The sticker king
By MAX FOLLMER
Medill News Service
January 19, 2006 @ 5:31 PM
He is paid a six-figure salary to process dog license applications, and, until recently, four Chicago police officers protected him on his way to work as the keeper of Chicago's vehicle stickers. Yet as James Laski becomes the second Chicago City Clerk in a row to find himself in the crosshairs of federal prosecutors investigating corruption at City Hall, many Chicagoans are asking the question: Why does this post exist?
Chicago is one of the few major cities in America that elects someone to a fill what is essentially a clerical position. If the structure of other big city governments is any indication, the duties performed by Laski's office could easily be transferred to other city departments.
Laski's office processes applications for dog licenses, vehicle stickers and business licenses. The City Clerk is also the official custodian of city records and processes the paperwork generated by the City Council.
In exchange for supervising all that paperwork, Laski collects a $133,545 taxpayer-funded paycheck. Once a month he gets to sit right below Mayor Daley on the dais in City Council chambers. And come Election Day, his office is always the No. 2 slot on the ballot.
Few other big cities in America give such prominence to the clerk's job. Most major cities -- including New York, Los Angeles, and Philadelphia -- appoint someone to fill the city clerk's chair. And in each of those cities, tasks such as issuing dog licenses and vehicle stickers are handled by other municipal agencies.
So why not change?
In New York, Los Angeles and Philadelphia, an agency similar to Chicago's Department of Revenue handles all licensing duties. New York's Department of Transportation and Philadelphia's Parking Authority process vehicle stickers. None of the city clerks in those three cities deal with pet licensing.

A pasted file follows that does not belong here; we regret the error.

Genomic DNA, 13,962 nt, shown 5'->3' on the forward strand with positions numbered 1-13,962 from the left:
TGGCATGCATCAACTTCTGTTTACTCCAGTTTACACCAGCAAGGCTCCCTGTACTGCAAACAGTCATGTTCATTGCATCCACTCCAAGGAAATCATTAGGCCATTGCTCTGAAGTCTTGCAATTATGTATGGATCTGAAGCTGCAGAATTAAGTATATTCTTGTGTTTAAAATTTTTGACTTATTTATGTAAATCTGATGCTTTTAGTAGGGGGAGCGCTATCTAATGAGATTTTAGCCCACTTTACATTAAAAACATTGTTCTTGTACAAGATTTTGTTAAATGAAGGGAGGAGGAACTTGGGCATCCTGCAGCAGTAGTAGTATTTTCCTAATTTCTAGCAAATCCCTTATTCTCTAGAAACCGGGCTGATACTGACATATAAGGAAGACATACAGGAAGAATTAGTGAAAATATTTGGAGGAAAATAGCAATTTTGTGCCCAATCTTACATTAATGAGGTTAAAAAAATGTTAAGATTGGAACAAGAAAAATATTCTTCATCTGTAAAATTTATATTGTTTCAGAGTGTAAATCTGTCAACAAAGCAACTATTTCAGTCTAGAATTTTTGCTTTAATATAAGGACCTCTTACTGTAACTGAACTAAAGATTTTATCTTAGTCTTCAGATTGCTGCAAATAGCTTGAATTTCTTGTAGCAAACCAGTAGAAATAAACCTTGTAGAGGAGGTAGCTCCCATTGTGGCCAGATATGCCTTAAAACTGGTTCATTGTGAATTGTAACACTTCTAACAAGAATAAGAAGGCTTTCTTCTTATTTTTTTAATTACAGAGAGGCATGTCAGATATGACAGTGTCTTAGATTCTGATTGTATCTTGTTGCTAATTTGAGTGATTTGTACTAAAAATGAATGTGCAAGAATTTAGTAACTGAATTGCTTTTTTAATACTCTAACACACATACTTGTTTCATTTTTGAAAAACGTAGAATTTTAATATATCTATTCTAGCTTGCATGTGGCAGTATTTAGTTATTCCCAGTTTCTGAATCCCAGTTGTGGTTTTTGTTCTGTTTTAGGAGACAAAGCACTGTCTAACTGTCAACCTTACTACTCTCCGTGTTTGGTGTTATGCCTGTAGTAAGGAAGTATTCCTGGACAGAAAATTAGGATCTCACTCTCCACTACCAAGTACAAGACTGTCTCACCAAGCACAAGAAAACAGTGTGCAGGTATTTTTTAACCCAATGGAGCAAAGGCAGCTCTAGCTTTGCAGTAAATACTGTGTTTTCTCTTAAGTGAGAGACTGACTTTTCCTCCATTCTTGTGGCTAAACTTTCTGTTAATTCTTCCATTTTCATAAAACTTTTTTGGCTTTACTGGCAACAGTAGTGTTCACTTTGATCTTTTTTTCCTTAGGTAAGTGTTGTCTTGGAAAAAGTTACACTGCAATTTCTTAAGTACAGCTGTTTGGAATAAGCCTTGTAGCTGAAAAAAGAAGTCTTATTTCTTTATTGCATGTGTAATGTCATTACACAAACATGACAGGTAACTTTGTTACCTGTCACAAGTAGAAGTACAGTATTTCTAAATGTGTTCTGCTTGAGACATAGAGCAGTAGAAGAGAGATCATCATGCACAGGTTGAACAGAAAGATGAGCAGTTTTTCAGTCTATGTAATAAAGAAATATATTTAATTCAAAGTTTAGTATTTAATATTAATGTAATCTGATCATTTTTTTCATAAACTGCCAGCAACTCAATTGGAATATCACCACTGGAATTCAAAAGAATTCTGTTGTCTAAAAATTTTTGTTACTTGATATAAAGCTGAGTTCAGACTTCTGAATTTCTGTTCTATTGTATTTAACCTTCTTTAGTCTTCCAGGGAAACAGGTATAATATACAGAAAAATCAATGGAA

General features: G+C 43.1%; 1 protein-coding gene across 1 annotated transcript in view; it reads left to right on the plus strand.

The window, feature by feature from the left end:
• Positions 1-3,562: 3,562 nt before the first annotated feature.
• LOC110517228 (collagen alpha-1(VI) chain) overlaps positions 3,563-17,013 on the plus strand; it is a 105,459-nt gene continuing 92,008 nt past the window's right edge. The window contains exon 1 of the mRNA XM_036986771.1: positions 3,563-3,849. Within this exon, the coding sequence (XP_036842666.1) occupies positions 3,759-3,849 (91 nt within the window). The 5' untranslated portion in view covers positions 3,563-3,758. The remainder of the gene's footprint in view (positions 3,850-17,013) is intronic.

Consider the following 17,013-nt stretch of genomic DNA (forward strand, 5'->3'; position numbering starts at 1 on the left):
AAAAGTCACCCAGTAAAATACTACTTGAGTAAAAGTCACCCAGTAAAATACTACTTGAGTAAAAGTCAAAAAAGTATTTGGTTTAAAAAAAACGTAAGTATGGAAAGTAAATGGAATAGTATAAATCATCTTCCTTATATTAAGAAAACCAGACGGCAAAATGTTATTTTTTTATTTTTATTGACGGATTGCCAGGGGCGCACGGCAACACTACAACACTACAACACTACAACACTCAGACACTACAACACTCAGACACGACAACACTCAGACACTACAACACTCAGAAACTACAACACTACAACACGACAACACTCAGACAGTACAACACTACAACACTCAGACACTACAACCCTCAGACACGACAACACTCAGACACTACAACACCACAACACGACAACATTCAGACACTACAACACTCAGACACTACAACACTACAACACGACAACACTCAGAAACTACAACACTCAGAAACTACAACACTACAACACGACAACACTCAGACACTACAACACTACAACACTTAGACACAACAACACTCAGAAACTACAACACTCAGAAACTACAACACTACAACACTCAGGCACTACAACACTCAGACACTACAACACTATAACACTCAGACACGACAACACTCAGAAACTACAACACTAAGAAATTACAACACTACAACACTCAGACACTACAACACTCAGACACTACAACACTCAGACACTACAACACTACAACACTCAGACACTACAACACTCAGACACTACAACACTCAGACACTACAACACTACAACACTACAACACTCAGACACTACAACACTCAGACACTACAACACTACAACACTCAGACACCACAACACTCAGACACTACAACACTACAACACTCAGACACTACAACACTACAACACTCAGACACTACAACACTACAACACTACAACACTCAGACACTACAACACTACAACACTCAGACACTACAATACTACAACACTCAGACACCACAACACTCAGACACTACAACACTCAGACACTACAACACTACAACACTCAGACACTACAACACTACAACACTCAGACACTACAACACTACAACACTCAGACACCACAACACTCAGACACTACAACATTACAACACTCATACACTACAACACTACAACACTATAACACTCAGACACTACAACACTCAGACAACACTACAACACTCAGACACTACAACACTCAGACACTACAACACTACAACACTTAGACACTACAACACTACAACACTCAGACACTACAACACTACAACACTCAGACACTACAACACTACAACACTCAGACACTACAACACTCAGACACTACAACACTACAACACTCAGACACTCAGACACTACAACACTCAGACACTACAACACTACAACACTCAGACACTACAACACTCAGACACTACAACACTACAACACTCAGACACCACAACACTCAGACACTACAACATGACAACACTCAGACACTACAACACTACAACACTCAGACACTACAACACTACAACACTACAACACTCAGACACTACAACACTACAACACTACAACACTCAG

Indeed, Philadelphia has joined an increasing number of large cities that have outsourced all of their animal licensing duties to a private company.
A Dallas firm, PetData Inc., now processes all pet license applications for Philadelphia, Houston, Dallas and Atlanta, among others. PetData President Chris Richey says that studies show that his company costs municipalities 30 percent to 50 percent less than city employees doing the same task.
"We have lots of cost efficiencies," Richey said. He said that major cities that have outsourced their licensing operations to PetData have actually increased the number of pet licenses issued. "More licenses equal more revenue to spend on city services," Richey said.
Given the success so many other cities have had with dividing the clerk's duties among city departments, why does Chicago assign these roles to its clerk? The simple answer: Because that's how it's always been done.
"That is not a compelling reason," said Laurence Msall, executive director of the Civic Federation of Chicago. Msall said, "the current duties of the clerk could easily be performed by a non-elected official."
"There is just not a persuasive reason that the performance of the current or past clerks has been so exemplary that [the job] could not be performed by other non-elected city officials," Msall said.
Dick Simpson, a political science professor at the University of Illinois at Chicago and a former Chicago alderman, went one step further: Both the clerk and treasurer could be appointive positions.
"Once they're appointed," Simpson said, "there are a lot of things that the city comptroller and the city treasurer overlap on, and some of that could be merged."
As with most things in Chicago, politics would play a major role in the decision about whether to abolish the clerk's office.
Not all political observers, however, believe it is in the public's interest to abolish the post..
"The problem with abolishing it," said Jay Stewart, executive director of the Better Government Association, "is who [do the duties] go to? The choices are horrible."
According to Stewart, abolishing the clerk's office would either give Mayor Daley or the City Council more power and influence.
The problem is not so much the clerk's office but the people who have held the job.
"Why abolish the office for the sins of the officeholder?" Stewart asked. "Could it use some updating and reform? Sure."
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